Showtime results: Deontay Wilder comes back to stop Luis Ortiz in the 10th
Seemingly needing the knockout in the late rounds, Deontay “Bronze Bomber” Wilder prevailed by forcing a stoppage of Luis “King Kong” Ortiz in the 10th round to successfully defend his WBC heavyweight title a seventh time. The fight was the main event of a Showtime telecast Saturday night from the Barclays Center, in Brooklyn, New York.
“King Kong ain’t got nothing on me,” Wilder proclaimed in the post-fight interview with Showtime’s Jim Gray. “A true champion always finds a way to come back and that’s what I did tonight. Luis Ortiz is definitely a crafty guy. We know he had the fundamental skills and it showed. He put up a great fight and we knew we had to wear him down. He was a great opponent.”
Wilder, 40-0 (39), took a while to get into the fight and it wasn’t until the fifth round when he showed some life, after Ortiz was able to outbox him through four. The Cuban southpaw had a measuring jab that not only found Wilder’s body often but, while moving to his left, helped win the positioning battle. Wilder was conservative with his power rights up the middle but, in the fifth, a shot to the forehead dropped Ortiz at the very end of the round. Wilder carried that momentum into the sixth but Ortiz never showed any signs of panic when a fight broke out.
“I showed everybody that I could take a punch,” Wilder said. “Every time he’d throw, he knocked me off-balance.”
Midway through the seventh, as Wilder opened up more, Ortiz caught him with short counters on the inside and had the defendign titlist reeling for the final minute. Draping his body all over the 241-pound Cuban, Wilder had to hold on just to remain on his feet, in some moments, but Ortiz was savvy enough to sneak in short shots and pepper him around the ring for the remainder of the seventh. Wilder didn’t go down but took enough shots to get checked by the doctor before round eight could start.
Ortiz, 28-1 (24), had the 14,069 in attendance on its feet in the eighth round, once the stench of upset filled the arena. Ortiz, who turns 39 on March 29, calmly stuck to what was working: moving left, throwing the jab and throwing the short shot, once Wilder loaded up on his punches. By the end of the round, Ortiz seemed to be back in control at his own pace but in not pressing the action more, he allowed Wilder to regain his legs through the ninth, then the main difference between Wilder and Ortiz was unveiled in the round’s final moment. After landing a clean right, Wilder thought he had Ortiz hurt and rushed into to deliver wild power shots. However the problem was, Ortiz wasn’t hurt and he clipped Wilder with a counter that was very close to becoming a grave mistake.
It wasn’t the first time Wilder would pounce on Ortiz so crazily and, in those instances, Wilder seemed uncontrolled but it was that kind of intensity that ultimately separated the two when one was hurt.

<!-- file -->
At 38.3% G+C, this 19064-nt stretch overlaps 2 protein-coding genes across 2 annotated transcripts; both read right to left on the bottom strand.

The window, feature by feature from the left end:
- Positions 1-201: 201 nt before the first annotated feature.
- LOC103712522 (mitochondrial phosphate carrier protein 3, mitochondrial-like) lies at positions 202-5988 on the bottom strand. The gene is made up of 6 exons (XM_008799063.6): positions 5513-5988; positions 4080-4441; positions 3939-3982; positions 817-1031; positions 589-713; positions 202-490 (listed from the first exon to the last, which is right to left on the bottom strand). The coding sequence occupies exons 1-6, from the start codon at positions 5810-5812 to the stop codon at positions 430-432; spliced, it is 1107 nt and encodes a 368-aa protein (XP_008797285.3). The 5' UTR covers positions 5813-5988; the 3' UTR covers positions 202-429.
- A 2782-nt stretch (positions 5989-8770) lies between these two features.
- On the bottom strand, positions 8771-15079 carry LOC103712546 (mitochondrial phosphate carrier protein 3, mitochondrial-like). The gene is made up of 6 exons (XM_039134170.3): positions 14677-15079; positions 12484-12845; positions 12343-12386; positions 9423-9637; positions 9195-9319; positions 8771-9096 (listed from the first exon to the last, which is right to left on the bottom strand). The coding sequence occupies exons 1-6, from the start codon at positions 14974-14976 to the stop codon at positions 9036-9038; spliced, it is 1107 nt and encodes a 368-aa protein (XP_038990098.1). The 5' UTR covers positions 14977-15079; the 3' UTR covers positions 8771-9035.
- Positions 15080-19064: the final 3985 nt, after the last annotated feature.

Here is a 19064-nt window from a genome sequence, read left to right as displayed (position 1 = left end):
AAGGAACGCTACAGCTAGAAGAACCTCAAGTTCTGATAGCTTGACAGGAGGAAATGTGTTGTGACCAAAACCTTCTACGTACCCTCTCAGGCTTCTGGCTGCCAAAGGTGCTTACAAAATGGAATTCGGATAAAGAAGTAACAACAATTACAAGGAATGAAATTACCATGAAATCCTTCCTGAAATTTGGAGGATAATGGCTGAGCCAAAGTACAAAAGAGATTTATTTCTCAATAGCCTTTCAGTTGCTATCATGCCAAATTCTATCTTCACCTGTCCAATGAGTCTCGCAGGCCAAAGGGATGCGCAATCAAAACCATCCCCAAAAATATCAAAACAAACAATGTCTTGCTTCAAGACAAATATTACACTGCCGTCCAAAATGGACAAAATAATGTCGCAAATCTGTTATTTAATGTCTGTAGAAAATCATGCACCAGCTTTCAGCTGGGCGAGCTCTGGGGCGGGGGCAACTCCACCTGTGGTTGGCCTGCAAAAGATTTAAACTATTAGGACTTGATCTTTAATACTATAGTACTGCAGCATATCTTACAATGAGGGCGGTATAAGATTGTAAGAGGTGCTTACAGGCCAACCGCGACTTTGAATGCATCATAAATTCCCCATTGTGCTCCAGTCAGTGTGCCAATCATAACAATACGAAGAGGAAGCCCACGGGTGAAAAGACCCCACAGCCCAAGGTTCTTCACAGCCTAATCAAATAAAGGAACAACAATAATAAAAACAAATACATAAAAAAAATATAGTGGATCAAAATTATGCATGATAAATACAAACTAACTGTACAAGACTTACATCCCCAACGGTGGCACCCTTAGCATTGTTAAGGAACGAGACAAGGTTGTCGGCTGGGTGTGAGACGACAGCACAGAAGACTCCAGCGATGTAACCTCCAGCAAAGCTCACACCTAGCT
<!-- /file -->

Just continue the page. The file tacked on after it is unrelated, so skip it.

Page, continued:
In the fateful 10th, Wilder landed two consecutive right hands that had Ortiz backing up and eventually crumbling to his knees on the canvas. Ortiz slowly got up and, after a quick exchange, a leg wobble gave Wilder the cue to go in for the kill again. This time, Wilder had Ortiz backing up and ducking down and a perfectly placed right uppercut folded him to the canvas for the last time as referee David Fields immediately waved the fight off at the 2:05 mark.
“Most definitely,” Wilder said when asked if this was his toughest fight. “Luis Ortiz was one of those fighters that everybody ducked. Even champions ducked him. I wondered why it took him so long to get a title shot and we know the reason why now.”
Wilder, Tuscaloosa, Alabama, wasn’t perfect in the win but has never claimed to be the perfect fighter, just one with a right hand that can erase all prior mistakes. In turn, the dramatic affair will end up being Wilder’s most memorable fight to date, adding great momentum for bigger things in the future. Anthony Joshua, the unified IBF/WBA heavyweight titleholder, will unify further with Joseph Parker, the WBO titlist, on March 31 (Showtime), and Wilder will be sitting ringside in Cardiff, Wales, to show he’s ready to crown an undisputed champion.
“I’m ready right now,” said Wilder. “My goal is to unify. I’m ready whenever those guys are. Soon there will be one champion, one face, one name and he goes by the name of Deontay Wilder.”
In the Showtime co-feature, Jose Uzcategui dominated Andre Dirrell for eight rounds, forcing him to remain in his corner for the ninth and earning a technical knockout victory in their rematch. The contest was scheduled for 12 rounds, for the interim IBF super middleweight title.
Determined to right a wrong from their first fight last May, Uzcategui, 27-2 (23), handed out a one-sided beating that had Dirrell arguing with his corner after the eighth. Dirrell, 26-3 (16), had Virgil Hunter working there for the first time and couldn’t establish a counter-attack that would slow down the forward-pressing combination puncher. The left to the body worked well for Uzcategui to start but a right hand couldn’t miss Dirrell’s head, throughout the entire fight. The Flint, Michigan, native couldn’t get away from the shot and it had the bridge of his nose and brows swelled up in the end. After an eighth round, in which Dirrell took a few home run swings, to no avail, the 34-year-old wasn’t sitting on his stool before the ninth, rather arguing with Hunter, who was standing at ringside. Once the round was about to begin, the fight was rightfully stopped.